with guest Joel Marion #MakingBank S4E24

You’ve heard it a million times from entrepreneurs, artists, and athletes alike: in order to succeed, first you have to fail. A lot. In order to become the graceful master, you must first be the foolish beginner.  

We could go on listing aphorisms and axioms – and to be honest, would get a lot of joy out of it – but you probably get the point: failure is not final, it’s just another step on the staircase to success (ok, last one, we promise… probably.) 

In the modern work landscape, this is now more true than ever. There are more people competing for high-paying jobs and companies competing for market share than we have ever seen before. On top of that, customers are becoming savvier and can weed out old marketing tricks with ease. 

If that weren’t enough, thanks to the internet and commerce that moves at light speed, the game is constantly changing. Your reward from learning from your slew of failures before finally reaching success? An outdated knowledge set that’s going to be meaningless in several years or even several months’ time. You need constant hunger to thrive in today’s day and age. 

So how can we develop the all-important trait of grit? Well, guess what: we know almost nothing about it, so too bad. There’s little evidence for what makes one person able to grin and bear it while another person gives up after their first or second rejection, and there’s even less evidence on how to turn that frown upside down. 

So what DO we know about grit? Several studies have shown that grit is a far better determining factor in grades and matriculation of school students than IQ, physical health or appearance. Controlling for wealth, age, and myriad other factors, grit plays a defining role across the entire spectrum everywhere from the Ivy League to military schools. Even if you compare between good and bad schools, grit is more important than IQ for determining who will turn out ‘better educated.’ 

Luckily, just knowing this can make us grittier. Find the books, read the studies, watch the Ted Talks. The more you know about grit, the more motivation you have. When we know that grit, in and of itself, is powerful enough to allow us to overcome the disadvantages we have in other areas, we have added motivation to keep going and keep failing until we finally figure out what works.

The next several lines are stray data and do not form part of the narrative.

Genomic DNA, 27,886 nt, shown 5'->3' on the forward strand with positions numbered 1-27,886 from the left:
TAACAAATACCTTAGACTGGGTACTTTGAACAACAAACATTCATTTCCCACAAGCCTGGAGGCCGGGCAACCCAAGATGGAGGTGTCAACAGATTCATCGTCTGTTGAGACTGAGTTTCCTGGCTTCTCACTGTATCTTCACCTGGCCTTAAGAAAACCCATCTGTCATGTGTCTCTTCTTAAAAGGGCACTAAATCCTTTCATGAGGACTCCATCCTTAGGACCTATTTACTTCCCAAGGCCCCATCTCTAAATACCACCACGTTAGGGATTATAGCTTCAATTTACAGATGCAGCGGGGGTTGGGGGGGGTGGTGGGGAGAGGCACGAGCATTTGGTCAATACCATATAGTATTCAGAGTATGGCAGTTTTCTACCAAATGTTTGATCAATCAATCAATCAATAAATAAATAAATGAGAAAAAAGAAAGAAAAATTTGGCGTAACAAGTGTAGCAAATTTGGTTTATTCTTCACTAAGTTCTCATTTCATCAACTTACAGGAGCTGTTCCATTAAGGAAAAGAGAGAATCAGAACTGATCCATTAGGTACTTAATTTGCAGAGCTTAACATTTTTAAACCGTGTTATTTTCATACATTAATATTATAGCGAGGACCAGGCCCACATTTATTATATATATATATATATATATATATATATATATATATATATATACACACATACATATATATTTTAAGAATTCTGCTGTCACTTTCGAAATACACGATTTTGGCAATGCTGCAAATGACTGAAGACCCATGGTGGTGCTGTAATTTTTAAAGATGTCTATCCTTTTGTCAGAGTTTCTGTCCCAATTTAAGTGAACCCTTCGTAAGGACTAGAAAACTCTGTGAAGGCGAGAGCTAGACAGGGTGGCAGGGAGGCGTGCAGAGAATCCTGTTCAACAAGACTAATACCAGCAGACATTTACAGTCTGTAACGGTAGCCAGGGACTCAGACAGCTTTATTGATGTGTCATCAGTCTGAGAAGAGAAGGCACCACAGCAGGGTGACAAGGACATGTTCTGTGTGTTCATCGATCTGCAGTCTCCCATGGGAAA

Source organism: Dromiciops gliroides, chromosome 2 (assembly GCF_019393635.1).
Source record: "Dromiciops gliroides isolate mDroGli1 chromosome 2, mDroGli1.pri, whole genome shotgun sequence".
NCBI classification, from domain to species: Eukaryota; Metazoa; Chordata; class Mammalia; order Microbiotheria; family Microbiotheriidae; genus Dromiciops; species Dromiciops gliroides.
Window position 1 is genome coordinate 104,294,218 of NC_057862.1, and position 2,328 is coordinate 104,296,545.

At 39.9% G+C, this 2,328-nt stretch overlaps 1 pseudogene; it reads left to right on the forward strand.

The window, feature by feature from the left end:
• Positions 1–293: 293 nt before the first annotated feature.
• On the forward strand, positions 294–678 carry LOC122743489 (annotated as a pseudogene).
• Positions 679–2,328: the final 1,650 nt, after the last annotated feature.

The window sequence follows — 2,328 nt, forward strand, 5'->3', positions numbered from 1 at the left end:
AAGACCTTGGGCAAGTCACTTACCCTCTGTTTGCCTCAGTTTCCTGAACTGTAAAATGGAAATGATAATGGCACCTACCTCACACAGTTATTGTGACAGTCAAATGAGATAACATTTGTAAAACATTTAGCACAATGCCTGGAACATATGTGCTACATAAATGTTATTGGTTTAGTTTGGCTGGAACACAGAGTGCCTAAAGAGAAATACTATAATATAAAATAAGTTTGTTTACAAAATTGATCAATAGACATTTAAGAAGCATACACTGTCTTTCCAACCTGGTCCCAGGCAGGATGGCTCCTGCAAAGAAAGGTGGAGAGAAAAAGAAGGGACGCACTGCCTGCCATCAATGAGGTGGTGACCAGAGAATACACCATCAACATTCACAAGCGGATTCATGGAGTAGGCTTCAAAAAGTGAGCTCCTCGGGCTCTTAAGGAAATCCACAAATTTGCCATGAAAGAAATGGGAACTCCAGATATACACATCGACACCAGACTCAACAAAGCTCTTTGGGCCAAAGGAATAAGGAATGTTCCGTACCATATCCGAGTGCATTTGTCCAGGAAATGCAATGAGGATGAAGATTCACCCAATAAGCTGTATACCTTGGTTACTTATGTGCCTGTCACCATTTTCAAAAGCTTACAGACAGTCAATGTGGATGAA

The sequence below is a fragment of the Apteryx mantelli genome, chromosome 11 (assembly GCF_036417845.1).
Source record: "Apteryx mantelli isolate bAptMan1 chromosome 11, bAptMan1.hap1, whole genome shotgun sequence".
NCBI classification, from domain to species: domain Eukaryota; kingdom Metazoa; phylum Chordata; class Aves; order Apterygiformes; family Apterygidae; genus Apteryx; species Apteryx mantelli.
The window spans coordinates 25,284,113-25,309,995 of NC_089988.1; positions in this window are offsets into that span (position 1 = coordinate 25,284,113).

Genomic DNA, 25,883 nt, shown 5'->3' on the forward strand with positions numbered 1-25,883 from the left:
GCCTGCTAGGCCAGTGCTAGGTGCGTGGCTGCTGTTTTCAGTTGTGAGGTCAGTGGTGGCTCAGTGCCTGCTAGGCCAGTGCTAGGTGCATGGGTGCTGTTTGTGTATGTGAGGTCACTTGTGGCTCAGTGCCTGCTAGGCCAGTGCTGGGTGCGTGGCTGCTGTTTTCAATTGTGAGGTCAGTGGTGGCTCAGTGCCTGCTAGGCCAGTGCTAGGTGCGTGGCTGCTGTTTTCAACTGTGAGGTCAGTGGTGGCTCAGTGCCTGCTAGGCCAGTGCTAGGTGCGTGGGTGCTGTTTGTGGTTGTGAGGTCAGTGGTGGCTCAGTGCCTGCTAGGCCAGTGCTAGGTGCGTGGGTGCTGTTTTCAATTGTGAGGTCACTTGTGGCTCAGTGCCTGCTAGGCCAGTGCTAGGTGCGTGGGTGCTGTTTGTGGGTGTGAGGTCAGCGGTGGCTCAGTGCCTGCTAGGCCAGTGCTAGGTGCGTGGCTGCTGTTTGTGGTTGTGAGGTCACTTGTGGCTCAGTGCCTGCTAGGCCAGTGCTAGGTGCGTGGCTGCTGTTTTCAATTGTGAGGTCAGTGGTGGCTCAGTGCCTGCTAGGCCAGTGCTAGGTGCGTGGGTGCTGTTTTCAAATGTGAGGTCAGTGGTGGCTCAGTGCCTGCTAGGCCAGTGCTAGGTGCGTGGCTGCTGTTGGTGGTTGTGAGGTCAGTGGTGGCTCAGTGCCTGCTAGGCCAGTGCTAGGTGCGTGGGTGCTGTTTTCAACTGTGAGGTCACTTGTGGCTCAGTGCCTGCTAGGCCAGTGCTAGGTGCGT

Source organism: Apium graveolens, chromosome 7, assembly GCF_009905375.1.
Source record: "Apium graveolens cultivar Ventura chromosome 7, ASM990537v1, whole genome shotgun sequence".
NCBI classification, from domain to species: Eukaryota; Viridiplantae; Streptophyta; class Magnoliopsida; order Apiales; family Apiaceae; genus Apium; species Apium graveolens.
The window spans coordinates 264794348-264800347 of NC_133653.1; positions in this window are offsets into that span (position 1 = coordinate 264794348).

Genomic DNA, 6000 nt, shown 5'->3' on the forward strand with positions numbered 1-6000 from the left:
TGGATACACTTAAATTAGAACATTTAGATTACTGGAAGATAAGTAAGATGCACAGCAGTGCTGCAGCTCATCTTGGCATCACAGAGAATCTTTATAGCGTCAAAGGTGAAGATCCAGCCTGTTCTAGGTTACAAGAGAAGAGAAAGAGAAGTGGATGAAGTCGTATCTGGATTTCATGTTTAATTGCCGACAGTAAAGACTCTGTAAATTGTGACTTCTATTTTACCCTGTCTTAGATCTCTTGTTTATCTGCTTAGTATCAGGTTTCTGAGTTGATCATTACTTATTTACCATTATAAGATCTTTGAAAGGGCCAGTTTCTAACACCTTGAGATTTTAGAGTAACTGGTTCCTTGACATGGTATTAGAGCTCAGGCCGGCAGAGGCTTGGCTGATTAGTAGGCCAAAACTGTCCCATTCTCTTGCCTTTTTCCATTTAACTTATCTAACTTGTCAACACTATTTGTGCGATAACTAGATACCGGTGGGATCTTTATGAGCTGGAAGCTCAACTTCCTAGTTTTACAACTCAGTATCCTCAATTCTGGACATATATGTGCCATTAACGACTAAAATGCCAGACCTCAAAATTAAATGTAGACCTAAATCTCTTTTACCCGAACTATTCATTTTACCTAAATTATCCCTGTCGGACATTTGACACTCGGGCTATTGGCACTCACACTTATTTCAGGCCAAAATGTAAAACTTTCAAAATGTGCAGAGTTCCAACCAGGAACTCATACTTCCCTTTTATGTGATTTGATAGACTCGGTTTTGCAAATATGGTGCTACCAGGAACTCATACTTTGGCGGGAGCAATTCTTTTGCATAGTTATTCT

While it’s not an exact science, the anecdotal evidence from some of the most successful people does turn up a few running themes that seem to make sense. 

1. Start Small 

What’s the toughest thing any of us know we should do, but usually fall short? Call your mom once a week, you narcissist. Pick a time, call her up, and tell her you love her. Talk about nothing for 45 minutes, as she’ll inevitably want to do. What could require more grit than that? 

Commit to raking your lawn every Saturday morning. Now you’re not just proving to yourself and your mom that you’re gritty, even the neighbors are starting to catch on. 

All jokes aside, small wins like this can help us build momentum in a hurry. Committing yourself to doing tasks that you may not want to but are also very simple, and then actually doing them can have a big impact on your self-image. Start to see yourself as gritty, and all of a sudden you might find yourself becoming much more gritty in areas with real significance. 

2. Remember Past Triumphs 

Another particularly useful trick for overcoming that dreaded feeling in the pit of your stomach at the thought of your next task, the one that’s dreaming of a Netflix binge and chicken wings, is to remember past times you have gone through something you didn’t particularly enjoy, and how you felt afterwards. 

Have you ever felt annoyed after completing a task? Doubtful. When we go through things we find difficult, no matter how annoying they may be, when we come out of them we are usually happy that we have done so, if for no other reason than we feel relieved to finally be finished and proud of ourselves for having persevered. 

You will almost never look back on your work once it’s done and see it as a negative, and usually those feelings you had of how laborious it was will fade away and be gone from your memory within hours or even minutes. The post-work afterglow is real and remembering those moments can help you push through. 

Set yourself a reward for when you finish. Splurge on an item, have pizza night with a friend, take the next 2 hours off to enjoy your day, or whatever else it may be you feel like doing. Soak up that feeling of pride for having gotten your work done; let it invigorate and inspire you. The more you build up this feeling, the more you will see hurdles in a positive light and build the mental muscle memory necessary to help carry you through next time. 

3. Get Zen With It 

Meditation can help you maintain perspective on the big picture, keep you calm, and give you the vigor to continue attacking your goals. Meditation, yoga, and other mindful practices can help you to start seeing your thoughts and feelings as something to consider but not the end-all-be-all that has to dictate your mood. Feeling exhausted? Inner voice telling you to quit? If you’re meditating daily, you are going to have a much easier time quelling this rebellion. 

Mindfulness practitioners have a much easier time remembering that their states are temporary. This takes the sting out of negative feelings, helps us persevere, and lets us really soak the positive times up as well. 

Building perseverance can help you in your career beyond almost any other trait. The ability to keep on laboring through will set you apart from your peers and make you stand out. So strap in, get determined, and remember… call your mom! 

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